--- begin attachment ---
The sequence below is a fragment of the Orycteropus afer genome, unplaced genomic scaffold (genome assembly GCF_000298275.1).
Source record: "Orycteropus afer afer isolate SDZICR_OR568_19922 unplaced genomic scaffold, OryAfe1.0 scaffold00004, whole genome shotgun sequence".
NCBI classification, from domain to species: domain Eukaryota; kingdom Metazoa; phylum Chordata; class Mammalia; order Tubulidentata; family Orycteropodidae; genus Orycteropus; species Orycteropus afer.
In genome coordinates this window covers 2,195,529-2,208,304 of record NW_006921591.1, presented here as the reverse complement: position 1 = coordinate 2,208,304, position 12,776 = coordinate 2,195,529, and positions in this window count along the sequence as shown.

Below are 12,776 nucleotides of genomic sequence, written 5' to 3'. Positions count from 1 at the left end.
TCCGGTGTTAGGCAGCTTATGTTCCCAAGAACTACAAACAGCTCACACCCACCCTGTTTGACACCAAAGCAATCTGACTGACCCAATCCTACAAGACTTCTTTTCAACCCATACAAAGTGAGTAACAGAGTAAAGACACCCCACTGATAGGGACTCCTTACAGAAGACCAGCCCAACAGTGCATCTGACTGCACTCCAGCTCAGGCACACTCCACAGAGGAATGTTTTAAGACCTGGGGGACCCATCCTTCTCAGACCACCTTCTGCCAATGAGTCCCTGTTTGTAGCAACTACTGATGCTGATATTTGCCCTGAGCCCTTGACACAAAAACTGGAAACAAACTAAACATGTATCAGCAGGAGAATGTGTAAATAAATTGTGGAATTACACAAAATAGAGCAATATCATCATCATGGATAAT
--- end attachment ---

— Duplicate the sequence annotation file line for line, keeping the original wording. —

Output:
The sequence below is a fragment of the Orycteropus afer genome, unplaced genomic scaffold (genome assembly GCF_000298275.1).
Source record: "Orycteropus afer afer isolate SDZICR_OR568_19922 unplaced genomic scaffold, OryAfe1.0 scaffold00004, whole genome shotgun sequence".
NCBI classification, from domain to species: domain Eukaryota; kingdom Metazoa; phylum Chordata; class Mammalia; order Tubulidentata; family Orycteropodidae; genus Orycteropus; species Orycteropus afer.
In genome coordinates this window covers 2,195,529-2,208,304 of record NW_006921591.1, presented here as the reverse complement: position 1 = coordinate 2,208,304, position 12,776 = coordinate 2,195,529, and positions in this window count along the sequence as shown.

Below are 12,776 nucleotides of genomic sequence, written 5' to 3'. Positions count from 1 at the left end.
TCCGGTGTTAGGCAGCTTATGTTCCCAAGAACTACAAACAGCTCACACCCACCCTGTTTGACACCAAAGCAATCTGACTGACCCAATCCTACAAGACTTCTTTTCAACCCATACAAAGTGAGTAACAGAGTAAAGACACCCCACTGATAGGGACTCCTTACAGAAGACCAGCCCAACAGTGCATCTGACTGCACTCCAGCTCAGGCACACTCCACAGAGGAATGTTTTAAGACCTGGGGGACCCATCCTTCTCAGACCACCTTCTGCCAATGAGTCCCTGTTTGTAGCAACTACTGATGCTGATATTTGCCCTGAGCCCTTGACACAAAAACTGGAAACAAACTAAACATGTATCAGCAGGAGAATGTGTAAATAAATTGTGGAATTACACAAAATAGAGCAATATCATCATCATGGATAAT